John Hannam: Super veteran Melvyn looks back on amazing pantomime career

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Melvyn Hayes did his first Christmas show back in 1950 and he was not topping the bill. Just over 20 years later, thanks to a character called Gloria in the TV show ‘It Ain’t Half Hot Mum’, he was the star name in pantomimes all over Britain.

 

Like many other pantomime veterans, Melvyn is clearly disappointed how the format has changed in recent years. Initially, pantomimes starred top music hall stars, then famous radio names took over, followed by television stars and then so-called personalities from reality shows.

 

“Now they just put anyone in who they think can put bums on seats, which has nothing to do with entertainment, in any kind of logical way,” said Melvyn.

 

It’s also noticeable that some of the ageless comedy routines and traditional panto fun can’t be included anymore, thanks to the brigade who want to spoil everything.

 

Melvyn has appeared in some huge shows and there was none bigger than the 1980-81 Dick Whittington pantomime at the London Palladium. It starred Jim Davidson, Mollie Sugden, Melvyn and Windsor Davies, Clive Dunn and Lionel Blair, who also directed the show, and it ran for several months. Apparently, it was very noticeable that Lionel Blair appeared in nearly every scene and had more costume changes than anyone else.

 

Some of the other panto stars that Melvyn has starred with include Jon Pertwee, Bill Maynard, Lynda Baron and Vince Hill. He has great personal memories from many but a few major disappointments.  A production in Kent with Jeff Brazier was not one of his highlights.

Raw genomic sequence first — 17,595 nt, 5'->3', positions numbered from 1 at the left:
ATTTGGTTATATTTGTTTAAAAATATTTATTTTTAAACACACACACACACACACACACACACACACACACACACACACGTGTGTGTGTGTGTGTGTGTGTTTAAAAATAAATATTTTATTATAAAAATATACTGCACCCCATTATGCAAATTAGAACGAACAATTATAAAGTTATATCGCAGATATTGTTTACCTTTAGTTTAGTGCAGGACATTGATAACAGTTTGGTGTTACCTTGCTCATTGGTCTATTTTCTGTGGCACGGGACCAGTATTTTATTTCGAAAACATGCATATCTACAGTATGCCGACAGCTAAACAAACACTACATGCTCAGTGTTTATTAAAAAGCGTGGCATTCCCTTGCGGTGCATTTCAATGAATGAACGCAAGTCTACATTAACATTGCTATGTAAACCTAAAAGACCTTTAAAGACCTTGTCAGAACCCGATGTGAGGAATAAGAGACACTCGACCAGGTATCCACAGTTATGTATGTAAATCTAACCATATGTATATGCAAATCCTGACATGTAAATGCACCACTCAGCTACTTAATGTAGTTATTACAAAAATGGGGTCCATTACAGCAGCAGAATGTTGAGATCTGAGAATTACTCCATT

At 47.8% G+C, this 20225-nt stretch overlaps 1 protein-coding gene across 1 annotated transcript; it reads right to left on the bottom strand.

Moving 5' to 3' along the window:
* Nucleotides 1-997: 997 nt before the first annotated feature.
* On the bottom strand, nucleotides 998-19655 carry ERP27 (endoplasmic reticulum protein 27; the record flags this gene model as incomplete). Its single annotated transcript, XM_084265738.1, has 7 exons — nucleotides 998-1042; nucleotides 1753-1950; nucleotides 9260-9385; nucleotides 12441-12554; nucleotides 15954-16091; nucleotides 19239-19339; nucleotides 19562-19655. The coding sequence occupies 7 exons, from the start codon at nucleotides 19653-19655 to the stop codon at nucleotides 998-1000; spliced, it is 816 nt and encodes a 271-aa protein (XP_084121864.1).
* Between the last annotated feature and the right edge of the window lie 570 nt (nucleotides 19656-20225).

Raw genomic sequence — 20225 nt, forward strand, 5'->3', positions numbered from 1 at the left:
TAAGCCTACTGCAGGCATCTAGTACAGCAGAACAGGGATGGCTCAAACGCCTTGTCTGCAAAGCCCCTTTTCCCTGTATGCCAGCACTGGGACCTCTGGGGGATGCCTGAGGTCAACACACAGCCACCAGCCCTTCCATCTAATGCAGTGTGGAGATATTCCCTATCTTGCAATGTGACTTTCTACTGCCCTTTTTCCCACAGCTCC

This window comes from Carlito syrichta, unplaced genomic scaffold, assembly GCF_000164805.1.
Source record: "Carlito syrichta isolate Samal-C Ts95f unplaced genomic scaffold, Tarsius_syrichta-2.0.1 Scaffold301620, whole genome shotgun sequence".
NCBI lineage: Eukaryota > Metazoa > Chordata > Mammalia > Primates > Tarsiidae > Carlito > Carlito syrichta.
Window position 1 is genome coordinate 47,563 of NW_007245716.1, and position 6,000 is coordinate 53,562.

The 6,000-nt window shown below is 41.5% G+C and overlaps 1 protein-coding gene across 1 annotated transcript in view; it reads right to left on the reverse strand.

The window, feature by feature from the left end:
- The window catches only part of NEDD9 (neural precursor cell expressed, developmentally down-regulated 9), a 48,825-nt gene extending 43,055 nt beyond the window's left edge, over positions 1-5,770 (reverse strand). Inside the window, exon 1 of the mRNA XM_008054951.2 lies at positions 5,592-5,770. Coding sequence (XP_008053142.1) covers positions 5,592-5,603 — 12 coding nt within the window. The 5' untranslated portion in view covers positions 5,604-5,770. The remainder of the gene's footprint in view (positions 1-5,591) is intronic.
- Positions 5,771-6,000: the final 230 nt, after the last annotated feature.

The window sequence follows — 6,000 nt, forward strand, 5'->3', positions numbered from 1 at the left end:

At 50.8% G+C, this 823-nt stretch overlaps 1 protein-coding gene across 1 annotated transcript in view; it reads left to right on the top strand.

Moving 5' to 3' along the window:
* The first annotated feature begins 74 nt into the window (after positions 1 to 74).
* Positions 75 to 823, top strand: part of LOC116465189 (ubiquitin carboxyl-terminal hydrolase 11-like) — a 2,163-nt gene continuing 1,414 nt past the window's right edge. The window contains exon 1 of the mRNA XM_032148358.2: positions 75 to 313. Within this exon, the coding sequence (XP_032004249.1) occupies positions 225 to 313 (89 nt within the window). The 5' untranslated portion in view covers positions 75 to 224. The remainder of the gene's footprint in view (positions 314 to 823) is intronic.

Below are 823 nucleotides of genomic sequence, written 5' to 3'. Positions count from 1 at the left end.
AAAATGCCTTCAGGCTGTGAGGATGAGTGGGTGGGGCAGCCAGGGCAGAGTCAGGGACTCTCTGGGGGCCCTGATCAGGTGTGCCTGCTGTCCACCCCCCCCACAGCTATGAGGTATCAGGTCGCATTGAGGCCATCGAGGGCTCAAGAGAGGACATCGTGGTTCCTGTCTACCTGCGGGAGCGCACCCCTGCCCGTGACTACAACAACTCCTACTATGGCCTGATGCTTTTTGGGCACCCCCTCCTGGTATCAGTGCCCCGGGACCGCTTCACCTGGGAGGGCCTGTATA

“It was his first time on a stage and he asked me if I was going to teach him to act. He told me he was playing Aladdin and what was the story about? I told him he married the princess. I was actually playing Widow Twankey.
“In one scene he came on stage doing up his buttons and said ‘sorry about this Melv.’ I quickly told him, I’m not Melv, I’m your mother.”

 

He also had trouble with Mark Little in a Worthing panto. There was an ego involved. At the dress rehearsal Melvyn and Little were going through the song sheet together. Suddenly the Aussie soap actor stopped.

 

Melvyn reflected on this incident: “Mark said ‘this song is no good for me. Let’s be honest, I’m the face they’ve all come to see. They’ll only come because I’m in it.’ Actually, we had joint top billing.”

 

After the show, Melvyn heard from the director and suggested to him that he let Mark sing it on his own, to keep the peace. It was Melvyn’s song sheet routine, so Little had to choose another one.

 

 “I had 10 minutes in my dressing room, as he did it by himself. I just listened to him die on stage at every performance.”
Melvyn still favours the more traditional pantomimes with a girl playing principal boy and a dame played by a man.  He said: “Years ago there was an innocence about them and there were no crude jokes. I always played them as if my children were in the audience and would not be embarrassed by dad.”

 

Melvyn and I share a passion for the First Act pantomimes at Shanklin Theatre. This special group of performers always bring a tear to the eyes. He is their patron.
“I am very proud to be associated with this group of people who get so much pleasure out of performing in shows. Their wonderful on stage helpers also do such a great job,” enthused Melvyn. This year First Act are presenting The Snow Queen on December 11th and 12th.
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